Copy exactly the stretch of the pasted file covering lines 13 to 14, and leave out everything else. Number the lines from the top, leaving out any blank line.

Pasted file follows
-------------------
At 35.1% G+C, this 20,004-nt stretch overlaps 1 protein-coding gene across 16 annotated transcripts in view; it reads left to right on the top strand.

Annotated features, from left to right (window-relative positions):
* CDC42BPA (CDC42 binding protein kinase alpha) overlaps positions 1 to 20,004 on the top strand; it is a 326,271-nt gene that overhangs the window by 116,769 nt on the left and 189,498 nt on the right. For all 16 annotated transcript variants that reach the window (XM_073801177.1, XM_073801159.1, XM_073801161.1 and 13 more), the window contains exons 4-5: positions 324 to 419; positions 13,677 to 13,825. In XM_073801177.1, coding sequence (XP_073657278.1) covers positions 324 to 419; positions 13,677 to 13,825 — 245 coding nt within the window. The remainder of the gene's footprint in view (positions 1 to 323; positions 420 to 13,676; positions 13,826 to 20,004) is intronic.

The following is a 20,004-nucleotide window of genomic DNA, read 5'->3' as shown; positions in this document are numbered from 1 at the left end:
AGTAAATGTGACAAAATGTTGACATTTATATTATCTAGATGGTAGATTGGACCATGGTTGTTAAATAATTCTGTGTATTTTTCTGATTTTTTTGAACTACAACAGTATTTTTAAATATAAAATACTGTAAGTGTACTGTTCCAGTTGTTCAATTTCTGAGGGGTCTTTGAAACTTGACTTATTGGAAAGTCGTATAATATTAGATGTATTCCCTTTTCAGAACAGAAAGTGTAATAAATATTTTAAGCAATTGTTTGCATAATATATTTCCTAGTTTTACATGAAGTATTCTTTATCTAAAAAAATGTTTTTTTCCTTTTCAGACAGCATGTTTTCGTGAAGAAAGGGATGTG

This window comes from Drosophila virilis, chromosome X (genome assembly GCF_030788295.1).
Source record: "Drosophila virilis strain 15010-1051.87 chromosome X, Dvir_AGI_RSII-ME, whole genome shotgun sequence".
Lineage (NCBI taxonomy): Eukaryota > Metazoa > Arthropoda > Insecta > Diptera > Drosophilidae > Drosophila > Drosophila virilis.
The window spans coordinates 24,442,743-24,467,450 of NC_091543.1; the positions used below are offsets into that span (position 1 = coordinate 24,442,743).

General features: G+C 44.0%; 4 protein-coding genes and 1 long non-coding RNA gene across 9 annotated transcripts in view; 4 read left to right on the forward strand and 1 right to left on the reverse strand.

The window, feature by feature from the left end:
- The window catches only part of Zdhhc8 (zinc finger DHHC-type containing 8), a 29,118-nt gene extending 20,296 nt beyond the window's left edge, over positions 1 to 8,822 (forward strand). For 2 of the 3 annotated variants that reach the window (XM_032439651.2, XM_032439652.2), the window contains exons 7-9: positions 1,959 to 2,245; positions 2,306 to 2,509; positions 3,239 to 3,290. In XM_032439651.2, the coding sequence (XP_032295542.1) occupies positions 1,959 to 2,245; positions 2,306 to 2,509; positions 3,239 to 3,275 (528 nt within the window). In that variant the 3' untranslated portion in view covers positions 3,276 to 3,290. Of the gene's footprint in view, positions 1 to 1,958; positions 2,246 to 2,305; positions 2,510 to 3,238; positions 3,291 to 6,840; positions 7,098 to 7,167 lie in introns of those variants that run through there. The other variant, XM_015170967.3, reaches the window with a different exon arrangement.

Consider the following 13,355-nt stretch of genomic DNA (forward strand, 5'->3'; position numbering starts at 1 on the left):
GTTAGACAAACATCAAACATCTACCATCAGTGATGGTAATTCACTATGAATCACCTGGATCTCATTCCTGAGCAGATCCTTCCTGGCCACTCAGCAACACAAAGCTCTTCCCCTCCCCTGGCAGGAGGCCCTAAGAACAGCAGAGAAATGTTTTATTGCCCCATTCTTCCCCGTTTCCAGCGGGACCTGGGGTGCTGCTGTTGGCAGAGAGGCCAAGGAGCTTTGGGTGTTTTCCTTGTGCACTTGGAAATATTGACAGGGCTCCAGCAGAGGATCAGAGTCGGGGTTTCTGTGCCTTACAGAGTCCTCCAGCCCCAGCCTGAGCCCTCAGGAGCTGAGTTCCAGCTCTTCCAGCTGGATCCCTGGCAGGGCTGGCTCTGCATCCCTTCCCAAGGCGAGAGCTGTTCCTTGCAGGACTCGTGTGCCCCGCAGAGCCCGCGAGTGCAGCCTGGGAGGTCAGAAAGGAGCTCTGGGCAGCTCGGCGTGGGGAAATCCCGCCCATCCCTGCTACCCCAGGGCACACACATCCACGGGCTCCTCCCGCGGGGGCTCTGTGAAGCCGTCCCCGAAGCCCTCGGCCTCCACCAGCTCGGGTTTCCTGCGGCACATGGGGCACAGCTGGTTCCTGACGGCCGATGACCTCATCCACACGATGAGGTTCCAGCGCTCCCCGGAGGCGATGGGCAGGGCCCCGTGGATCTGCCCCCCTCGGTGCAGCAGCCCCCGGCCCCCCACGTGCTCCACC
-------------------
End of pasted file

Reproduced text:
Consider the following 13,355-nt stretch of genomic DNA (forward strand, 5'->3'; position numbering starts at 1 on the left):
GTTAGACAAACATCAAACATCTACCATCAGTGATGGTAATTCACTATGAATCACCTGGATCTCATTCCTGAGCAGATCCTTCCTGGCCACTCAGCAACACAAAGCTCTTCCCCTCCCCTGGCAGGAGGCCCTAAGAACAGCAGAGAAATGTTTTATTGCCCCATTCTTCCCCGTTTCCAGCGGGACCTGGGGTGCTGCTGTTGGCAGAGAGGCCAAGGAGCTTTGGGTGTTTTCCTTGTGCACTTGGAAATATTGACAGGGCTCCAGCAGAGGATCAGAGTCGGGGTTTCTGTGCCTTACAGAGTCCTCCAGCCCCAGCCTGAGCCCTCAGGAGCTGAGTTCCAGCTCTTCCAGCTGGATCCCTGGCAGGGCTGGCTCTGCATCCCTTCCCAAGGCGAGAGCTGTTCCTTGCAGGACTCGTGTGCCCCGCAGAGCCCGCGAGTGCAGCCTGGGAGGTCAGAAAGGAGCTCTGGGCAGCTCGGCGTGGGGAAATCCCGCCCATCCCTGCTACCCCAGGGCACACACATCCACGGGCTCCTCCCGCGGGGGCTCTGTGAAGCCGTCCCCGAAGCCCTCGGCCTCCACCAGCTCGGGTTTCCTGCGGCACATGGGGCACAGCTGGTTCCTGACGGCCGATGACCTCATCCACACGATGAGGTTCCAGCGCTCCCCGGAGGCGATGGGCAGGGCCCCGTGGATCTGCCCCCCTCGGTGCAGCAGCCCCCGGCCCCCCACGTGCTCCACC